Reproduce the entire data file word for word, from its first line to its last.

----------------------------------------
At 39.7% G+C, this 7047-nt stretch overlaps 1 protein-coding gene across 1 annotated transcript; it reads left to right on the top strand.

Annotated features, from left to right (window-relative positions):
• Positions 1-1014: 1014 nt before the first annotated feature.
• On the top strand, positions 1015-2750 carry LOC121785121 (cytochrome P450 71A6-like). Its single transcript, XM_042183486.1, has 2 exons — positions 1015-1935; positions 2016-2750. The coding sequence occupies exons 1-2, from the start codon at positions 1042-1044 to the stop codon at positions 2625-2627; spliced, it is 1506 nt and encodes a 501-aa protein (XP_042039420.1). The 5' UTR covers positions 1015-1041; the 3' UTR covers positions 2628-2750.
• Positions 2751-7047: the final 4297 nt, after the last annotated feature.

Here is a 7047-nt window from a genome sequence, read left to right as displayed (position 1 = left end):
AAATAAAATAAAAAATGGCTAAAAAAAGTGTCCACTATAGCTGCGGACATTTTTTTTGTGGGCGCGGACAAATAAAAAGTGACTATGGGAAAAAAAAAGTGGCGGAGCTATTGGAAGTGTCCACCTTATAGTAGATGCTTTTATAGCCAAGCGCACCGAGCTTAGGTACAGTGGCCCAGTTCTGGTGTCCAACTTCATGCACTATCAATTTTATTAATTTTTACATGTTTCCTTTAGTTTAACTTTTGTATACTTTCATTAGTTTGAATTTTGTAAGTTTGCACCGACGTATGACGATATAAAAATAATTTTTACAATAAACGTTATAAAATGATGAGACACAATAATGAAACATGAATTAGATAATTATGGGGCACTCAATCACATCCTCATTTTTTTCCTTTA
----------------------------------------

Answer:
At 39.7% G+C, this 7047-nt stretch overlaps 1 protein-coding gene across 1 annotated transcript; it reads left to right on the top strand.

Annotated features, from left to right (window-relative positions):
• Positions 1-1014: 1014 nt before the first annotated feature.
• On the top strand, positions 1015-2750 carry LOC121785121 (cytochrome P450 71A6-like). Its single transcript, XM_042183486.1, has 2 exons — positions 1015-1935; positions 2016-2750. The coding sequence occupies exons 1-2, from the start codon at positions 1042-1044 to the stop codon at positions 2625-2627; spliced, it is 1506 nt and encodes a 501-aa protein (XP_042039420.1). The 5' UTR covers positions 1015-1041; the 3' UTR covers positions 2628-2750.
• Positions 2751-7047: the final 4297 nt, after the last annotated feature.

Here is a 7047-nt window from a genome sequence, read left to right as displayed (position 1 = left end):
AAATAAAATAAAAAATGGCTAAAAAAAGTGTCCACTATAGCTGCGGACATTTTTTTTGTGGGCGCGGACAAATAAAAAGTGACTATGGGAAAAAAAAAGTGGCGGAGCTATTGGAAGTGTCCACCTTATAGTAGATGCTTTTATAGCCAAGCGCACCGAGCTTAGGTACAGTGGCCCAGTTCTGGTGTCCAACTTCATGCACTATCAATTTTATTAATTTTTACATGTTTCCTTTAGTTTAACTTTTGTATACTTTCATTAGTTTGAATTTTGTAAGTTTGCACCGACGTATGACGATATAAAAATAATTTTTACAATAAACGTTATAAAATGATGAGACACAATAATGAAACATGAATTAGATAATTATGGGGCACTCAATCACATCCTCATTTTTTTCCTTTA